Some readers of the July Newsletter were surprised that abortions are not legal in England and Wales and are controlled by the 1861 Offences Against the Person Act. Women experiencing stillbirths or miscarriages can still be investigated by the police on suspicion of having had an illegal abortion, e.g. by taking pills bought online or by drinking herbal remedies while unsupervised by a doctor. The police have launched dozens of such investigations over the past decade. In one 2021 case, a fifteen-year-old girl underwent a year-long criminal investigation which was only dropped after the coroner concluded her pregnancy ended due to natural causes.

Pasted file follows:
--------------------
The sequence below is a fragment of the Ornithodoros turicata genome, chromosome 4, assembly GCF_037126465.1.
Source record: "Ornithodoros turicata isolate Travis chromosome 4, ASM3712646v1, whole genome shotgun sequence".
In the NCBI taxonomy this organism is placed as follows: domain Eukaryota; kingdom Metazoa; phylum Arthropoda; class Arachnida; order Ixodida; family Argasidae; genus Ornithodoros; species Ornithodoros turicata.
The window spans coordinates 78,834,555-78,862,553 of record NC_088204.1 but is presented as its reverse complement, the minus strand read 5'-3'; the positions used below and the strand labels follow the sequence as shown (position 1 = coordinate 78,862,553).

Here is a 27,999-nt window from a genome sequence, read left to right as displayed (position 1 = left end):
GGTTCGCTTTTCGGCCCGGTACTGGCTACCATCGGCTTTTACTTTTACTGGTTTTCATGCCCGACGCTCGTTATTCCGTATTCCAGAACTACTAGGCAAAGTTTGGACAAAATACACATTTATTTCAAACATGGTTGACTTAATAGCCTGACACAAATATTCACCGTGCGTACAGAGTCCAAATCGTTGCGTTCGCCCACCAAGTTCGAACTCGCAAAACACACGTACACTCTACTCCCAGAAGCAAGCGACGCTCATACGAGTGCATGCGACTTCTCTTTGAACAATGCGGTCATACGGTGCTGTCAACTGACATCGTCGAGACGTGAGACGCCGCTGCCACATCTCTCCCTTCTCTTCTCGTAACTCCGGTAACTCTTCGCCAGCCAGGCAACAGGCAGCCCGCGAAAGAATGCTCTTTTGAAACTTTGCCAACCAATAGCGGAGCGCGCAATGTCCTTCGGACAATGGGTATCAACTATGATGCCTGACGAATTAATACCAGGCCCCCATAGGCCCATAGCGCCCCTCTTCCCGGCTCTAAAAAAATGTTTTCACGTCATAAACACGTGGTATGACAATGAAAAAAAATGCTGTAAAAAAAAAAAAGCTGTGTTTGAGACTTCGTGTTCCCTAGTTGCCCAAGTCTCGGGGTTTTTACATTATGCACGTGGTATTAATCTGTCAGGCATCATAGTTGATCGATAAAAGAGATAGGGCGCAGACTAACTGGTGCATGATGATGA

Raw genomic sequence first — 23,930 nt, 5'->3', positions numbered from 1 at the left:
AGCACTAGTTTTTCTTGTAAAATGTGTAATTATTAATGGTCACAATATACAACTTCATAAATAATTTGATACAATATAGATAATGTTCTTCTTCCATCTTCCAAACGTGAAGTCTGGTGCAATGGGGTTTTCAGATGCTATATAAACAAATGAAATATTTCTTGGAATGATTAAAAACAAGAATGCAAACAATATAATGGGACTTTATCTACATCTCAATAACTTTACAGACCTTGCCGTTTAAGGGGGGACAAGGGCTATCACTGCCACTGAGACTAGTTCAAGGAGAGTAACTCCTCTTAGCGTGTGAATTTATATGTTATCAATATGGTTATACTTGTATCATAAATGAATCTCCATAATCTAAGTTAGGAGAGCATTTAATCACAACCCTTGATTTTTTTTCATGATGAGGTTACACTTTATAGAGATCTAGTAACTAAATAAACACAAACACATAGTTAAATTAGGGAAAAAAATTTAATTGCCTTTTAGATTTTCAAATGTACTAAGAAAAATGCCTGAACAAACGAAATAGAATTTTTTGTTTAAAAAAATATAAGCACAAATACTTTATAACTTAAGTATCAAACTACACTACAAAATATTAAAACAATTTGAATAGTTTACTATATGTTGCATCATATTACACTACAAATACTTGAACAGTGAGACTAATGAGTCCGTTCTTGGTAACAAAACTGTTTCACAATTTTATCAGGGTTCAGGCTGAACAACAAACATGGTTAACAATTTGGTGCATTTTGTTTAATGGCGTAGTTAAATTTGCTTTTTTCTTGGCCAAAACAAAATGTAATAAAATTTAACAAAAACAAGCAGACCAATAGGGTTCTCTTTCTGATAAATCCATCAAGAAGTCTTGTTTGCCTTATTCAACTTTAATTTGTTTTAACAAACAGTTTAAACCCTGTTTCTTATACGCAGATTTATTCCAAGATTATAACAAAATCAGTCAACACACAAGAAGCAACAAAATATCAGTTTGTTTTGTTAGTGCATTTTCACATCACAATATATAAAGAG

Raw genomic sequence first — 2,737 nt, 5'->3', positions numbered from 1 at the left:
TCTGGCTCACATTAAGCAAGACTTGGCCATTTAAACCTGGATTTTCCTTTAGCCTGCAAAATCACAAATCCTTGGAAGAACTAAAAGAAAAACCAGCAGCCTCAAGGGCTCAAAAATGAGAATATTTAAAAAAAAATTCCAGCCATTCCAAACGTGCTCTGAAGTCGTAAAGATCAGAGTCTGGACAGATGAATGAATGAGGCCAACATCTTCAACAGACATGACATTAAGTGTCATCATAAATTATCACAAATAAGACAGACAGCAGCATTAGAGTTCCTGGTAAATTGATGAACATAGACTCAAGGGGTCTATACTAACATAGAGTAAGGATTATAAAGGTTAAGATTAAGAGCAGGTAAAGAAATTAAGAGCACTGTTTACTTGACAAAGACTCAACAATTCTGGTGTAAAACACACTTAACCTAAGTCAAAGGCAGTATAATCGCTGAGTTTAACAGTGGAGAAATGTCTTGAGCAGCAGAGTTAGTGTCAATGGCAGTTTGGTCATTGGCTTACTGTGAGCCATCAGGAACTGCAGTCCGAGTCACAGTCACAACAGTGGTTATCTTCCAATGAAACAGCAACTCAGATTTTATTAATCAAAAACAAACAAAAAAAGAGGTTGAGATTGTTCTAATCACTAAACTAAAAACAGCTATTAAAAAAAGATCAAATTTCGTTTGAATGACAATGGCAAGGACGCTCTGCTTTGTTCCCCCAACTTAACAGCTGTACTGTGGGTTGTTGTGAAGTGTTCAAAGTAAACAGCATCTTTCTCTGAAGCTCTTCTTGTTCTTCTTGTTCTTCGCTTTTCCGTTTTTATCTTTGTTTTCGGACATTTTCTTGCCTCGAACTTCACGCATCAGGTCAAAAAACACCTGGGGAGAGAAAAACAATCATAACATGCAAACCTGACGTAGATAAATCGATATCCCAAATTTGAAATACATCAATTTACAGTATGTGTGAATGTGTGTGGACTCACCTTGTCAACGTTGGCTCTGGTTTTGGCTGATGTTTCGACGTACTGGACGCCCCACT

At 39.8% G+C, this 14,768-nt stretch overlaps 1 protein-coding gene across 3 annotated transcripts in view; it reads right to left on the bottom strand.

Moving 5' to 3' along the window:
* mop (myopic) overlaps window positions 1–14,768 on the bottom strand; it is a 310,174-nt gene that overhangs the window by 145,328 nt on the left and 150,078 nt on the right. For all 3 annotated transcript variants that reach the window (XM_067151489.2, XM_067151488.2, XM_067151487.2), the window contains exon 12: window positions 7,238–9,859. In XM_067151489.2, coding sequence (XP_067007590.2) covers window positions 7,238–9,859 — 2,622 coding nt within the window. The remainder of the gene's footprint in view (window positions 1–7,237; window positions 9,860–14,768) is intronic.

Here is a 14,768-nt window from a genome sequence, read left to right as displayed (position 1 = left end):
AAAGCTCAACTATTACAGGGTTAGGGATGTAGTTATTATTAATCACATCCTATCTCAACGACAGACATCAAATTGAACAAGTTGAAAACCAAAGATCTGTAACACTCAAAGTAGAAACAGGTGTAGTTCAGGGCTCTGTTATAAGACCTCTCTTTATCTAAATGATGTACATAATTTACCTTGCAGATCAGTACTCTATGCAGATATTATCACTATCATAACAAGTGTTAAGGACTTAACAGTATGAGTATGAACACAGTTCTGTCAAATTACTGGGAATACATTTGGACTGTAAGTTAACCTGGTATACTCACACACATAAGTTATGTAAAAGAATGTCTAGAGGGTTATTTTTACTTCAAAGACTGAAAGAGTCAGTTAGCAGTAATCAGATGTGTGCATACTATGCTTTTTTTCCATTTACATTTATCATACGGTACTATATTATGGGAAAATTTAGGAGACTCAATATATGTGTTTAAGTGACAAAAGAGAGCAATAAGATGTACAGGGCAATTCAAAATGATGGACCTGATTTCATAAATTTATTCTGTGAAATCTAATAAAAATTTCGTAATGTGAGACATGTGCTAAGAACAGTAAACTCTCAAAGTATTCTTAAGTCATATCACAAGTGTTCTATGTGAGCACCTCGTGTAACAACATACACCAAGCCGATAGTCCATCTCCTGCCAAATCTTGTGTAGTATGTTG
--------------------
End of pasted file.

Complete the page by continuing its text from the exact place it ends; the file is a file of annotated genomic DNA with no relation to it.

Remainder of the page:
In the ten years to April 2022, the police recorded 67 cases of procuring an illegal abortion. In some cases, the accused were men or third parties accused of coercing women to have abortions. Anti-abortion groups, therefore, believe that the 1861 Act is useful in bringing abusers to justice, but reproductive rights campaigners point out that this same end could be achieved through other existing legislation (such as assault) without criminalising women. Canada, New Zealand and Australia have all decriminalised abortion so that women have autonomy to make decisions about what is right for them, and pregnancy loss is treated as a health care issue and not as a potential crime. The British Medical Association, the Royal College of Midwives, and the Royal College of Obstetricians and Gynaecologists have all called for abortion to be decriminalised.